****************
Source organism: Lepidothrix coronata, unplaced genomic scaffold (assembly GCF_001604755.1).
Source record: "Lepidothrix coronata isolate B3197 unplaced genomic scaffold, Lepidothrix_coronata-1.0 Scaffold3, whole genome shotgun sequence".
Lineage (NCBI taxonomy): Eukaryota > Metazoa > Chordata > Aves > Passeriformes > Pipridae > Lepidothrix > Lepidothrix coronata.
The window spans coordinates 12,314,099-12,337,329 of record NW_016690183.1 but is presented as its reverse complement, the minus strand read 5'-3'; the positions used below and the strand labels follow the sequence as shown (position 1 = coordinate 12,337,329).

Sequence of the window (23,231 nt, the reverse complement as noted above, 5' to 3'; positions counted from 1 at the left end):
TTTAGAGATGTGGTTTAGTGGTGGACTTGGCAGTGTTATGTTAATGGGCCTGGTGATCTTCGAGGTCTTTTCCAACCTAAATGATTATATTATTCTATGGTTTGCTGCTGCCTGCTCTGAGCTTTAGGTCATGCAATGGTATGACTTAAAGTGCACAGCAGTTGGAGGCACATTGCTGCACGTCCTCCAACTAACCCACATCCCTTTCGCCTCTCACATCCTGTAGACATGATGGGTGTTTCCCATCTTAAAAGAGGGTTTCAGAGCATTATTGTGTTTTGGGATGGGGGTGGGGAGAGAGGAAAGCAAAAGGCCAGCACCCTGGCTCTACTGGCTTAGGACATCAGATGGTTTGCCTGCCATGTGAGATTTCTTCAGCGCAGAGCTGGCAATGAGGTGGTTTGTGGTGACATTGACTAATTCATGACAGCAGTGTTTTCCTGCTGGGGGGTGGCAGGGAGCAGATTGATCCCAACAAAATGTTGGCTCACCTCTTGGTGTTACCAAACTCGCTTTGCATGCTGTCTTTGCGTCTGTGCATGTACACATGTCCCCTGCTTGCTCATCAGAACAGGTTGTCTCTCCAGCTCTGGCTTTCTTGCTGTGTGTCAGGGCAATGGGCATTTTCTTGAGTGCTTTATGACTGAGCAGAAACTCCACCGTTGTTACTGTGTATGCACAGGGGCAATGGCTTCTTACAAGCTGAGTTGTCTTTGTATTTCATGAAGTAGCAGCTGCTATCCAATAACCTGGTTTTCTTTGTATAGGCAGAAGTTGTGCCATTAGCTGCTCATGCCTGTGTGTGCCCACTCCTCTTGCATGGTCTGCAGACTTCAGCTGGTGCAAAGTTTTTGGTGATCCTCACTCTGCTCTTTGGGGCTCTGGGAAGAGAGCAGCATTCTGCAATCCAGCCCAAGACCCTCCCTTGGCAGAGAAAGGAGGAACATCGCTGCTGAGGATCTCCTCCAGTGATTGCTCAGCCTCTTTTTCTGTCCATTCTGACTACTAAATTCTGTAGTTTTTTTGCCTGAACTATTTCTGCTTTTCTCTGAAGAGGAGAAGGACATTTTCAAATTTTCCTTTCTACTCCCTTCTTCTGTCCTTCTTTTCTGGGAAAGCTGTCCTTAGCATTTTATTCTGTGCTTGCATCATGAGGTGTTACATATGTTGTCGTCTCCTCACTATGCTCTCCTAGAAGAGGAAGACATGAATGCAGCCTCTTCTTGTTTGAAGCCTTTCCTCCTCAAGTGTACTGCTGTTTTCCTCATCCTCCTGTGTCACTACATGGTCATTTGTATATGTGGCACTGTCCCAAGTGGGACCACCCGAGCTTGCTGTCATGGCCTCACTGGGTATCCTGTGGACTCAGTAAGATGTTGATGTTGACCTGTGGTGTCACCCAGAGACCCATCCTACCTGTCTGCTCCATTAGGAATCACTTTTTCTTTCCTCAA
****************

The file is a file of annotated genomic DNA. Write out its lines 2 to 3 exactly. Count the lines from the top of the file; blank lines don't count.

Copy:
Source record: "Lepidothrix coronata isolate B3197 unplaced genomic scaffold, Lepidothrix_coronata-1.0 Scaffold3, whole genome shotgun sequence".
Lineage (NCBI taxonomy): Eukaryota > Metazoa > Chordata > Aves > Passeriformes > Pipridae > Lepidothrix > Lepidothrix coronata.